Date: Apr 16th, 2013
Motion: THB that the EU should acquire centralised nuclear weapons for protecting its member states
Role: MP (opp.)
The problem with the European Union EU member states have never been inclined to use force of any kind against any enemy, not even when the minion would have been the USA, an often trigger-happy ally. The EU does not have offensive tendencies nor even defensive willpower, even if firepower.
The problem with nuclear power at large Researchers at the CERN and its new-fangled particle collider have had continuous problems in trying to find that elusive ”bozo named Higgs”. At power plants, nuclear power has had a bad record on its safety in unusual circumstances, and there is the eternal question regarding the safe burial of the used-up uranium and other by-products. Fukushima happened, and has not yet ended. In Finland, the building of the country’s nth reactor has been a prolonged agony. There is still no end in sight to the project. In consequence, nuclear arms, as belonging to the class of ABC arms (atomic, biological and chemical weapons) — today known as Weapons of Mass Destruction — are enveloped in the verdigris of time. Why? Well, I’ll tell you.
The parable with Margaret Thatcher Nuclear arms are exactly the same thing as Thatcher’s career. They span the same rhetoric, trends and years. Thatcher was born in 1925, around the same time nuclear research got under way and into results in Germany and the US. Thatcher was elected from Finchley, North London, to the House of Commons in 1959, when nukes were starting to proliferate. Thatcher became PM 20 years later, in 1979, when the Soviet Union invaded Afghanistan. Her reign lasted for the duration of the Eighties, during which time nukes became unfashionable, having cast a pall over the lives of an entire post-war generation. She resigned in 1990. The oblivion of nukes was marked by 2004, when Ms Thatcher got dementia and Ronald Reagan, her keen ally, who had suffered from Alzheimer’s, died. She herself died on Apr 8th, 2013, and her funeral is tomorrow. Such should be the funerary procession of nuclear weapons as well. And do you want to know the funniest bit when it comes to this debate? The stumbling block of Thatcher’s career was the European Union — and so should the EU be in this case of ours as well when it comes to nukes or nuclear weaponry.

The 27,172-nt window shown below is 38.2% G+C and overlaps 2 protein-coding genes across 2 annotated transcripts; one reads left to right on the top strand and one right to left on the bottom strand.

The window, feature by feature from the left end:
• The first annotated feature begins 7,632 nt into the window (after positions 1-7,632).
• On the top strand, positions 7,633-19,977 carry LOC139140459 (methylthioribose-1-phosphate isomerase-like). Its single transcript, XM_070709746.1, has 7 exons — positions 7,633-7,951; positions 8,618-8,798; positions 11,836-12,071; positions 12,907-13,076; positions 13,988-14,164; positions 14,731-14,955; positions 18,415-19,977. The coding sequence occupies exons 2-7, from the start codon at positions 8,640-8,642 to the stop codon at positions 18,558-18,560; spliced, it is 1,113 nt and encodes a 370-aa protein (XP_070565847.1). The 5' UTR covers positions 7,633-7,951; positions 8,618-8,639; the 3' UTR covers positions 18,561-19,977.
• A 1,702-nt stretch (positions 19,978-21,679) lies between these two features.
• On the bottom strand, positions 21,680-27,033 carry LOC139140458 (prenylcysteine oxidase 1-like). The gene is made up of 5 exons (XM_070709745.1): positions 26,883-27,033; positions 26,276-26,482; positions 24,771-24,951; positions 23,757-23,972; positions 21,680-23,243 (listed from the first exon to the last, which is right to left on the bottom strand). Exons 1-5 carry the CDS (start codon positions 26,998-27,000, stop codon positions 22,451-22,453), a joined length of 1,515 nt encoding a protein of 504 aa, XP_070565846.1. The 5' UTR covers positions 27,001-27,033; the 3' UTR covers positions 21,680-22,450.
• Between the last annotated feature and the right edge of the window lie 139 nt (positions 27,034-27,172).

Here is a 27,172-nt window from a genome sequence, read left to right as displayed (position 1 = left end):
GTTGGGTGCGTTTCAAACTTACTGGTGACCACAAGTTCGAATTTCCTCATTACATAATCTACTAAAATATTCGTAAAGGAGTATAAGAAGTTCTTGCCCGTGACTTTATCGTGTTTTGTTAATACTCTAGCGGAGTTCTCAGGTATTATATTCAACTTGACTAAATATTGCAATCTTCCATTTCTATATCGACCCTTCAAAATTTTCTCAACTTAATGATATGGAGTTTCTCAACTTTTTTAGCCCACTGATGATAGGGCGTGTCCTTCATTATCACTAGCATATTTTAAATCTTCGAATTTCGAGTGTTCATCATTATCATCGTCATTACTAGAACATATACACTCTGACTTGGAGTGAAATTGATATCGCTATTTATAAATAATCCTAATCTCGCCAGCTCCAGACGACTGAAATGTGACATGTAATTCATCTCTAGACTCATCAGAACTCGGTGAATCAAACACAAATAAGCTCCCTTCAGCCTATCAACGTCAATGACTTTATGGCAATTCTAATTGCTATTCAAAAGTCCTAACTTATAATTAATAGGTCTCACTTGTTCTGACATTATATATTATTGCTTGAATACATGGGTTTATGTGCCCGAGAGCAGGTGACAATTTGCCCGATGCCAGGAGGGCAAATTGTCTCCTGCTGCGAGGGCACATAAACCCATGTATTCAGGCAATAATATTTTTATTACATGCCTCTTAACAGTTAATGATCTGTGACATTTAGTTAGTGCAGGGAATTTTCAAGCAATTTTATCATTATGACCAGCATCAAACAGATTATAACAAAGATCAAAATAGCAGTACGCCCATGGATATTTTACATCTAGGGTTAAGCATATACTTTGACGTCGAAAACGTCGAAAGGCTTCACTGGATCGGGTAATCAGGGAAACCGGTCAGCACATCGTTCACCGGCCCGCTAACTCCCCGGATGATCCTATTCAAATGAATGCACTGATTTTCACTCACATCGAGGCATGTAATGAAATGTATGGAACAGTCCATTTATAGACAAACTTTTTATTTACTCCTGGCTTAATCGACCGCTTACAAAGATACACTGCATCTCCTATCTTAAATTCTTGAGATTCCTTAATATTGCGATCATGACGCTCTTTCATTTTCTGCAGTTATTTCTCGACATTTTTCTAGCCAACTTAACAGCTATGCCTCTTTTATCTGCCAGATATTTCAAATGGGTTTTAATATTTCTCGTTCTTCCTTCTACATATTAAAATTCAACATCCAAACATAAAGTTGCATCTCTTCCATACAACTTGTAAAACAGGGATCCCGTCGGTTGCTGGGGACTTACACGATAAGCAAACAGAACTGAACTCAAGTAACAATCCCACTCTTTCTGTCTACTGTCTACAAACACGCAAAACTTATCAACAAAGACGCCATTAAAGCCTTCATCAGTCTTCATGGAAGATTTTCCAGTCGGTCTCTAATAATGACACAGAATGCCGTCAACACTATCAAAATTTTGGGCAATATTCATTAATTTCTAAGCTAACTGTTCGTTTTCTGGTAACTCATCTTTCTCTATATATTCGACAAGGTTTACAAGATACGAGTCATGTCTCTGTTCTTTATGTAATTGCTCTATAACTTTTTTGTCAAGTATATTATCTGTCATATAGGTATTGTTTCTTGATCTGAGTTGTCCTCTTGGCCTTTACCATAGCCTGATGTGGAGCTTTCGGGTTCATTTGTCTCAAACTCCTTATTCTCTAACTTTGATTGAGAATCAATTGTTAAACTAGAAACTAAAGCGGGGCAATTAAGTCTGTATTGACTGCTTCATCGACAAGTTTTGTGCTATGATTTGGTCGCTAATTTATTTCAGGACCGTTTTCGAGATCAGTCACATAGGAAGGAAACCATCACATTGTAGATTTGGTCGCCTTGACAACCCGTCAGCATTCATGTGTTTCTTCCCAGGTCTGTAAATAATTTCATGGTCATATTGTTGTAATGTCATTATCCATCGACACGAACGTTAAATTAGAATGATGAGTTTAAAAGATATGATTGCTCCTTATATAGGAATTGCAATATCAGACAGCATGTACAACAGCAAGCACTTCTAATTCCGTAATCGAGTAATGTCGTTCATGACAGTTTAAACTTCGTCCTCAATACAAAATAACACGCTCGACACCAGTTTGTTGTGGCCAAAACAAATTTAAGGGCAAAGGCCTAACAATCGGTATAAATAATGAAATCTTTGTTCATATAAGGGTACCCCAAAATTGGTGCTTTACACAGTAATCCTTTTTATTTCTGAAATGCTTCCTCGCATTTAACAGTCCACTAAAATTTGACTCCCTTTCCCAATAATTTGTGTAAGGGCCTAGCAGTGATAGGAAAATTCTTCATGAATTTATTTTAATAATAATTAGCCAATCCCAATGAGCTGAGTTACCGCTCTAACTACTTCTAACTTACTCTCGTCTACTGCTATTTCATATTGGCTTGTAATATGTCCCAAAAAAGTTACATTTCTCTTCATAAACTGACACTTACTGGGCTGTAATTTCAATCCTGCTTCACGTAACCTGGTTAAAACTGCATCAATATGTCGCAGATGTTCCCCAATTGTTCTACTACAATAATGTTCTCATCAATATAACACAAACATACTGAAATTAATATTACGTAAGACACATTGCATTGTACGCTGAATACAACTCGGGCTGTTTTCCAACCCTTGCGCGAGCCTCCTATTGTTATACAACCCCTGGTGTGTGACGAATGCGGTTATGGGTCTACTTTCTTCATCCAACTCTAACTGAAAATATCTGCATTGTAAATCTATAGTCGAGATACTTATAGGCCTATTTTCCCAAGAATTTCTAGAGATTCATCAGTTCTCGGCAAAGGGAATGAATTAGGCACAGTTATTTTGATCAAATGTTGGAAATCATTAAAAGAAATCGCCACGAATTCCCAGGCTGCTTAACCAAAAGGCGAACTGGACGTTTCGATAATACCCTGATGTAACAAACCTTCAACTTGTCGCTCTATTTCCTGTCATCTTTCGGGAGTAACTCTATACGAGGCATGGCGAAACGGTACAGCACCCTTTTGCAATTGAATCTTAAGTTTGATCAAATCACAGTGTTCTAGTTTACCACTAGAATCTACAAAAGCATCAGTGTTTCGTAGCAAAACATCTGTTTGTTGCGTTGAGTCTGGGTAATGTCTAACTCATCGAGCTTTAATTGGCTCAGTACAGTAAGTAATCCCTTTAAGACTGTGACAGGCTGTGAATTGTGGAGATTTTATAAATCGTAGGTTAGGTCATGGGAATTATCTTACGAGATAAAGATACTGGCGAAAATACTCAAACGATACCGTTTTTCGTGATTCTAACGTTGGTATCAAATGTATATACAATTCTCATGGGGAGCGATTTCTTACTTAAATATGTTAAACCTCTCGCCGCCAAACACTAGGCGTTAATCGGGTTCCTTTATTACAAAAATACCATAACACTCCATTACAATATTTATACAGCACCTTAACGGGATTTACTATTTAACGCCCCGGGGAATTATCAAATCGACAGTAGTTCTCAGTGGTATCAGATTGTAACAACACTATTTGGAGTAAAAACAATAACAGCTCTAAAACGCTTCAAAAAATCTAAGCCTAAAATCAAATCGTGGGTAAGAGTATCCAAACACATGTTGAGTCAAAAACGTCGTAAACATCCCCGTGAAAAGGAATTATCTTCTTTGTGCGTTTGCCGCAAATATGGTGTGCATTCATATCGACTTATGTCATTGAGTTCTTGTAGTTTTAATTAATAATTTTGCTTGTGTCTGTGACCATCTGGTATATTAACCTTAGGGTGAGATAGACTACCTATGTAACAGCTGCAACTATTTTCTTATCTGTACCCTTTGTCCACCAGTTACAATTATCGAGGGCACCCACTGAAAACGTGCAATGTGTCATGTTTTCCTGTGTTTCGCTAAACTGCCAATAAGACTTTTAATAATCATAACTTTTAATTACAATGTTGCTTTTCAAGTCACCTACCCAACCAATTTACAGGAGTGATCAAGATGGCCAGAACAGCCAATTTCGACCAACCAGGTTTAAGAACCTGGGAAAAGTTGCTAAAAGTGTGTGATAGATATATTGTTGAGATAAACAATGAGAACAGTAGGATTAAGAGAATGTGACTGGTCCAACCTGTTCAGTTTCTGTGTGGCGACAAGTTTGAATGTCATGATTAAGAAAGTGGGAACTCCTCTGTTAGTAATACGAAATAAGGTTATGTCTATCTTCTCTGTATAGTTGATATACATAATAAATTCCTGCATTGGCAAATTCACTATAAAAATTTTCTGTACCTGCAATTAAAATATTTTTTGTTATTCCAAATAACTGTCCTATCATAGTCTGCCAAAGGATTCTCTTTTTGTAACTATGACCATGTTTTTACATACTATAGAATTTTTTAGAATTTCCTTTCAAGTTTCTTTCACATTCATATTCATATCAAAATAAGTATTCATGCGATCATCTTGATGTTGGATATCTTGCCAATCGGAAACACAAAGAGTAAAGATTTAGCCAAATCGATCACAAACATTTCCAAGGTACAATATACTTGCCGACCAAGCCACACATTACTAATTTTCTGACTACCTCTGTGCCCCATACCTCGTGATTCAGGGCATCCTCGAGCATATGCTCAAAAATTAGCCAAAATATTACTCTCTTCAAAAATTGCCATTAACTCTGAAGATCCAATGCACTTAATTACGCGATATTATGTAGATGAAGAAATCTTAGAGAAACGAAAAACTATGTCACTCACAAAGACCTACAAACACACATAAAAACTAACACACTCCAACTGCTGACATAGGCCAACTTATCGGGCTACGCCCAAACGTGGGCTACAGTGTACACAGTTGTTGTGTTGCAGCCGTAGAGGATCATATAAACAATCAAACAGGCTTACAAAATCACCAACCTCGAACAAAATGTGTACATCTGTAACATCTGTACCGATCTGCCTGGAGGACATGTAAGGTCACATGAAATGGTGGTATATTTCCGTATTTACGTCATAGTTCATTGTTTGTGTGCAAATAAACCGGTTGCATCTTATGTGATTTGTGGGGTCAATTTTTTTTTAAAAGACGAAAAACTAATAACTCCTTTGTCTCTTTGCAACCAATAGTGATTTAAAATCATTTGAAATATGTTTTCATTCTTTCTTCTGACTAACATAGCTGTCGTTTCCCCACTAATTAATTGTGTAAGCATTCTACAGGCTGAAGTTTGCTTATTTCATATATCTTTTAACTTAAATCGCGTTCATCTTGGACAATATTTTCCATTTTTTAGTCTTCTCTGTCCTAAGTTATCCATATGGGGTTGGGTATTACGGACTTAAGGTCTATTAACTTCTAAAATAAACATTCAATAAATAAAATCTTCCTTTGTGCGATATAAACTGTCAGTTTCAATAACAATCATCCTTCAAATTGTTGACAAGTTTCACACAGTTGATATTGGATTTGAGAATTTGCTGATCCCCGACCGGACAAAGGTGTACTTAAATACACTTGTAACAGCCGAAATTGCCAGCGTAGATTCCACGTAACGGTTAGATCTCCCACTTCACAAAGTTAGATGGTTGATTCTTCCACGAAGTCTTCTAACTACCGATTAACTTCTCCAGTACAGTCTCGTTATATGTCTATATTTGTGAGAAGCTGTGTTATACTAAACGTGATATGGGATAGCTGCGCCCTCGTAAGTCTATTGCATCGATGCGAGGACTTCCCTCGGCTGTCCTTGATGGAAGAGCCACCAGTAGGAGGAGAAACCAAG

The problem with nukes Nukes can not be used against either a small or a big enemy. With small ones, they lead to overkill and massive collateral damage. With big ones, they lead to mutually assured destruction, traditionally abbreviated as MAD. Also, modern wars occur between lesser entities than nation-states. Threats come from amorphous and decentralised hubs of insurgency and subversion.
With these words, I would advise you to reconsider the said motion ”This house believes that the E.U. should acquire centralised nuclear weapons for proctecting its member states”. Thank you.
Arvio: Edustajapuheeksi tämä on tarkoitustaan vastaamaton. Siinä käydään läpi yleisiä asioita, joita voisivat käydä yhtä hyvin läpi puolensa ensimmäinen tai viimeinen puhuja. Lyhytkin tämä on. Uutta ainesta edustaa kolmas kappale valtionpäämiehettärestä Maggiesta. Puheen keskinäinen vuo asiasta toiseen on kuitenkin hyvä, varsinkin puolessavälissä puhetta.